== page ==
Fate of Women in Film

As a feminist and a moviegoer, I sometimes find myself disappointed in the selection of films out there. While some of my favorite movies center around male characters, I also enjoy seeing strong & capable female characters. But does the film industry agree?

Anita Sarkeesian, creator of Feminist Frequency: Conversations with Pop Culture, explains in one of her videos about how men, as the vast majority of the power-holders in the film industry, are thus making films primarily about men.

I feel a connection with Anita’s ideas because she is a science-fiction movie fan like me, but also because she is a feminist who is working to speak to current generations. Anita does a great job of providing information to ordinary people like me without including overwhelming academic jargon. She proves that feminist spaces can be safe and interactive, while also being educational and geared toward steering media in the right direction.

One of the most important videos she shares is about the Bechdel Test, originating from the author Alison Bechdel. This test is a way for people to decipher whether or not a film has a gender bias.

Anita describes it here:

Essentially, for each movie you see, watch for two women speaking together in a meaningful way about something other than men. Unfortunately, very few mainstream or blockbuster movies include such conversations to pass this test, proving that women-centered movies are in the minority. Of course, male-centered movies are not necessary anti-female. But the test goes to show that more movies are centered on men, rather than being equally spread between genders (like film audiences usually are).

But of course, there are details and exceptions to everything. For example, a feminist movie can include conversations about men, but it should not only talk about men. Also, some films, like the short film I just watched- Marvel One Shot: Agent Carter or the Harry Potter series can have feminist themes or characters with very little or no interaction between female characters.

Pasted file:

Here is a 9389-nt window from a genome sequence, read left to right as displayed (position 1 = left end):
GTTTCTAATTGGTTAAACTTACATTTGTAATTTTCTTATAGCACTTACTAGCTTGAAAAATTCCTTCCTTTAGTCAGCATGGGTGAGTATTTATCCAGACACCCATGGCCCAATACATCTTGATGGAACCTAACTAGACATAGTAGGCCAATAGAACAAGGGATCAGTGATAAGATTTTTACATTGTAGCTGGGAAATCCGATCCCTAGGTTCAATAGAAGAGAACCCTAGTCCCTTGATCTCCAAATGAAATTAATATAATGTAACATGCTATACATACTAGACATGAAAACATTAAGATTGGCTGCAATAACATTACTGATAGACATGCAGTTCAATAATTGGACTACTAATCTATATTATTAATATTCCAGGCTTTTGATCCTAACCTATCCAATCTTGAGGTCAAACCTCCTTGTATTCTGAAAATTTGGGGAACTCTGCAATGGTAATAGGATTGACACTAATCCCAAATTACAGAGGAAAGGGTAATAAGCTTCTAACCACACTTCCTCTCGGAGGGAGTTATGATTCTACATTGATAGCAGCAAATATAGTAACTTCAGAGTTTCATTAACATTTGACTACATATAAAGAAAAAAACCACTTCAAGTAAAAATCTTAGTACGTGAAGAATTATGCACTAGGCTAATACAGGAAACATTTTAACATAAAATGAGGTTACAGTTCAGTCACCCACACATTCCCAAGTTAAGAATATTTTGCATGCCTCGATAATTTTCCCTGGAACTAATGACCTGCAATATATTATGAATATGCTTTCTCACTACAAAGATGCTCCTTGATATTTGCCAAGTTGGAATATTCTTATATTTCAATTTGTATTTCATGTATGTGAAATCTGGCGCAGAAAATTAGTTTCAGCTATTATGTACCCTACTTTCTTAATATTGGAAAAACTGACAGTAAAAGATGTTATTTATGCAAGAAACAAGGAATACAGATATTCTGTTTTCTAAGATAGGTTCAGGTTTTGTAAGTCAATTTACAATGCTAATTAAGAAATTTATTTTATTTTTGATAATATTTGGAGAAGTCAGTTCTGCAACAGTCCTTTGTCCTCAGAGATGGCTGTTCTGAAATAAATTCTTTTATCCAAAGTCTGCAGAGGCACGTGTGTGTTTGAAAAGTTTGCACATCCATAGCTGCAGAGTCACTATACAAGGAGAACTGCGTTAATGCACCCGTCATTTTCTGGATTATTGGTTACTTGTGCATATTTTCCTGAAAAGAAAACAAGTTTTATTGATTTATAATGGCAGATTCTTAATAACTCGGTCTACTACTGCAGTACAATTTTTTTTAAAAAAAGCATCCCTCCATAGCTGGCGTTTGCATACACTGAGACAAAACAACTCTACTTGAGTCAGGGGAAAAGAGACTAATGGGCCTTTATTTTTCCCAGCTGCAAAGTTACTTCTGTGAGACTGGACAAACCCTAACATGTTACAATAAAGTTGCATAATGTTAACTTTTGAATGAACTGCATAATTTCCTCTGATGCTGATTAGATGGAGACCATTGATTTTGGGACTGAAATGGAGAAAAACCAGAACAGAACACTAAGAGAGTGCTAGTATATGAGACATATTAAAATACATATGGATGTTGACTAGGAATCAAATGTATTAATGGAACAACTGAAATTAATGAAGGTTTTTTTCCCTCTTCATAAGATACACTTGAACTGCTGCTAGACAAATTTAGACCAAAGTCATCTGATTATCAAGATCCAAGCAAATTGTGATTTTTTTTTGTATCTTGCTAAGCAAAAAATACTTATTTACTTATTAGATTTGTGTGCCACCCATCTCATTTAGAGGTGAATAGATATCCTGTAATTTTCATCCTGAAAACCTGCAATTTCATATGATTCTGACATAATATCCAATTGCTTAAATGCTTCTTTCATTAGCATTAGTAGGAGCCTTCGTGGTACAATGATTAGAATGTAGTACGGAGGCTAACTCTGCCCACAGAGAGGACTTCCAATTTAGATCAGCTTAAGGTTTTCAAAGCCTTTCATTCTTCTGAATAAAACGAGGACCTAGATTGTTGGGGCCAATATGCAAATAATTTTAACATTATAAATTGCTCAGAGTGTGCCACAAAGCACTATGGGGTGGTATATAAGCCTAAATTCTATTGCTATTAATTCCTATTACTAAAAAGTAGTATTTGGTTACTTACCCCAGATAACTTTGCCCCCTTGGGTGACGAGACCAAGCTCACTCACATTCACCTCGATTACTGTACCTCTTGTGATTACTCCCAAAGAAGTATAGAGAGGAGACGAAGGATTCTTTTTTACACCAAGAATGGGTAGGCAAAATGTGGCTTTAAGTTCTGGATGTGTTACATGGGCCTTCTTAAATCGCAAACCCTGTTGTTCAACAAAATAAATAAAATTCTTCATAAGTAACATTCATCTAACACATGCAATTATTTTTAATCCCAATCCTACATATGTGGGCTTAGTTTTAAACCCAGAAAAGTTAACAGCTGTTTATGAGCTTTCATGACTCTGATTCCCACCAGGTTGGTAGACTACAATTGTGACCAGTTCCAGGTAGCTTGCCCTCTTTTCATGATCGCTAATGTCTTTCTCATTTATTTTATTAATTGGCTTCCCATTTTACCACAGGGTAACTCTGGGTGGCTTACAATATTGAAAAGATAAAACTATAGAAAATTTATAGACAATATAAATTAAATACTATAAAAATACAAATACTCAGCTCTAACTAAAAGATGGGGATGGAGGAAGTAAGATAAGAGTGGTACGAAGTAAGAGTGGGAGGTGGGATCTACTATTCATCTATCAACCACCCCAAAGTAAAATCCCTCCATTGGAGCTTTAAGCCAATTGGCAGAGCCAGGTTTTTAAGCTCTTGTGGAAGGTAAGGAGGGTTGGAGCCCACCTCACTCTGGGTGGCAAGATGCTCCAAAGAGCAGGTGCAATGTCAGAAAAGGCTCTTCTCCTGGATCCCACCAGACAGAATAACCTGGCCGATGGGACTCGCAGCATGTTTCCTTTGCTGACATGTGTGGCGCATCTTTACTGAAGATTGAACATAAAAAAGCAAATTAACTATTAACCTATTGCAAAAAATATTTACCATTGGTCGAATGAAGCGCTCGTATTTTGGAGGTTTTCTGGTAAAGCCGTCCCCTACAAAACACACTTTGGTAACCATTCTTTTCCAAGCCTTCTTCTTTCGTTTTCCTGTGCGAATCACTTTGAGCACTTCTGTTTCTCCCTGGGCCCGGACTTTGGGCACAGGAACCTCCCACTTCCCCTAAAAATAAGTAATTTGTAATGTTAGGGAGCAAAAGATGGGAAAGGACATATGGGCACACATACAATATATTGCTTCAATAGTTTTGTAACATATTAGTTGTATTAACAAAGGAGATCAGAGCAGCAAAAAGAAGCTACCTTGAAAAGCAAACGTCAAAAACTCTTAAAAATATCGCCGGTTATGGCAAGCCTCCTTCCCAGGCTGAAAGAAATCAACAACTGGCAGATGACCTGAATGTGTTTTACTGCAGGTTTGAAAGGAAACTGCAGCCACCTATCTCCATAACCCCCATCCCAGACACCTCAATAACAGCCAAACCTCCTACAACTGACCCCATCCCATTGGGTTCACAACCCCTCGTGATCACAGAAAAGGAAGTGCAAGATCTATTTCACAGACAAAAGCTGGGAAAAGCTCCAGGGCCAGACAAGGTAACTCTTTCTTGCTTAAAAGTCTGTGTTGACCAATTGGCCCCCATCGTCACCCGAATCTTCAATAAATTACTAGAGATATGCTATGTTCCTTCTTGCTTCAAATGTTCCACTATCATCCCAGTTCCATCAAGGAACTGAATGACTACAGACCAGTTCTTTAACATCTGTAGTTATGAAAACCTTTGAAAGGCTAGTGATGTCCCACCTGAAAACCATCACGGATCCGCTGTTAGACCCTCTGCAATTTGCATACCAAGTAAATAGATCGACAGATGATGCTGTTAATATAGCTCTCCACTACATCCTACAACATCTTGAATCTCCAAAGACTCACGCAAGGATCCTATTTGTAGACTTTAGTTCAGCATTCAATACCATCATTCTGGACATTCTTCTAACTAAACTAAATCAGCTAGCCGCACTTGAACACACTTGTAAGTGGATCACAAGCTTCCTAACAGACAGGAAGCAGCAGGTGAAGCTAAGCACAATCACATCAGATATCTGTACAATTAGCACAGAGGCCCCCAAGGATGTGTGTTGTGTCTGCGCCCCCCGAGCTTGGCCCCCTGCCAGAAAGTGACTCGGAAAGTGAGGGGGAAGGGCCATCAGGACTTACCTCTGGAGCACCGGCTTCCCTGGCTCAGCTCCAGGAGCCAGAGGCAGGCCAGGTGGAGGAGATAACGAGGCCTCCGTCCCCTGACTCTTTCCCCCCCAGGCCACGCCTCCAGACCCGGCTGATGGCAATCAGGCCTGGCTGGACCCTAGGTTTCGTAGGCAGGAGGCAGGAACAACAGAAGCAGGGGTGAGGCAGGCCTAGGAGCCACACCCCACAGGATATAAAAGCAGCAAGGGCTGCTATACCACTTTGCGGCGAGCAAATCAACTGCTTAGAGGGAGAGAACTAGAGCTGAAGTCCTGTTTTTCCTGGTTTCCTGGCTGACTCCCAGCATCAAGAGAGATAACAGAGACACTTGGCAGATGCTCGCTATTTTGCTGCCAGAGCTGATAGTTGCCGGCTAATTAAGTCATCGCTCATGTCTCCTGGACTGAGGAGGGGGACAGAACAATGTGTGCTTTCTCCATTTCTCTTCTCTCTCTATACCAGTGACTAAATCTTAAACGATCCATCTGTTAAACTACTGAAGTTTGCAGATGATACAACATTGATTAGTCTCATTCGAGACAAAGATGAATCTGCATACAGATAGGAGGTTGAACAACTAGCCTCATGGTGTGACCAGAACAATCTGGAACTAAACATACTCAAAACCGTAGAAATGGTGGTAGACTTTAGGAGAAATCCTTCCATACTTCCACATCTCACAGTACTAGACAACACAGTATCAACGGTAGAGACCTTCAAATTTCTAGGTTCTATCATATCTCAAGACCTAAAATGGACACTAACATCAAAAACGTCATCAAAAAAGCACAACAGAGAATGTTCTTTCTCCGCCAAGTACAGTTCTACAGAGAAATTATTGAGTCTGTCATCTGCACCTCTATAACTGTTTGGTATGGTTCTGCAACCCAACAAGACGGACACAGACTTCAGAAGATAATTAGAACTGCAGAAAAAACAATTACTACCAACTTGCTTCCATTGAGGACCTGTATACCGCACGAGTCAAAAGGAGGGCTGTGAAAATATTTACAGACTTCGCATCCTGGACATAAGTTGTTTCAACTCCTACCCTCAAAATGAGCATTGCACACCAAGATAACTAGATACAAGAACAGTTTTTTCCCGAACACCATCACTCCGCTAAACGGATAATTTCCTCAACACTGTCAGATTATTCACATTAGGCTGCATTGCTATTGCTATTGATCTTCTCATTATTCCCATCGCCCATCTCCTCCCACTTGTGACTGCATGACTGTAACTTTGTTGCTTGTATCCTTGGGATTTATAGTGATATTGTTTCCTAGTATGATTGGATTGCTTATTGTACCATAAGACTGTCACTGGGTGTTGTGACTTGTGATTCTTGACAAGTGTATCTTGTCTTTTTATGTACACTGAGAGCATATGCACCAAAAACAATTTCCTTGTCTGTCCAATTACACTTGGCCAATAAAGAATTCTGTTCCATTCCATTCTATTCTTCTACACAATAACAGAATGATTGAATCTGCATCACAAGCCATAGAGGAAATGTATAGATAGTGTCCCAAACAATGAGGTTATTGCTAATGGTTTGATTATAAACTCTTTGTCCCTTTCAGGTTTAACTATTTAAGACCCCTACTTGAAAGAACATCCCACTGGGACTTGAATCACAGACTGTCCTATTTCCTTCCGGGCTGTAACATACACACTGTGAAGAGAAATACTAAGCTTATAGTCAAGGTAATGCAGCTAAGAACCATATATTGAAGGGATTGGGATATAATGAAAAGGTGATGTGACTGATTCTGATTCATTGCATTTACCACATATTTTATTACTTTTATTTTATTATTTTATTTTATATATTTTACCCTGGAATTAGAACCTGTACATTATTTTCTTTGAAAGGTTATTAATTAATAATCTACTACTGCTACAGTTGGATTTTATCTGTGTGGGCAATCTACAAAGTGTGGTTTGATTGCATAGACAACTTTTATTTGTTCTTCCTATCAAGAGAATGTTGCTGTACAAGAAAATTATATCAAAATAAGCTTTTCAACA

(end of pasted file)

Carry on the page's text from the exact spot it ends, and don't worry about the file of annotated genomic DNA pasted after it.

So the next time you go to the theatre or have a movie night, see if the films you watch hold up under the Bechdel Test and ask yourself the following questions:

  • Was the theme and/or perspective male or female focused?
  • Did the movie have strong female characters (not stereotypes or minor characters) that you could identify with?
  • Would you recommend this movie to a woman or watch it again yourself?  

Also, consider helping others become aware of the situation in the film industry today by posting comments below or sharing links on other social media sites. Are you familiar with other resources like Feminist Frequency? Do you have reviews or examples of female-friendly literature, film, or TV? Feel free to comment, critique, share, and read posts like my recent review: http://sarahmariechase.blogspot.com/2013/10/feminist-critique-of-riddick-rule-dark.html

Remember, everyone has something valuable and important to share, even if we don’t always agree. Share with us at the Margaret Sloss Women’s Center via this blog or come in to tell us what you know. Sharing your thoughts and insights are an important way to participate in what is happening around us and help change take place.

 – Sarah, MSWC Volunteer


About Margaret Sloss Women's Center - ISU

The Margaret Sloss Women's Center promotes equity on the Iowa State University campus. Through a feminist lens, the center advocates for individuals and groups; provides support, referrals, community and programming; and maintains a safe space in the Sloss House.

Posted on October 18, 2013, in Uncategorized and tagged . Bookmark the permalink. Leave a comment.

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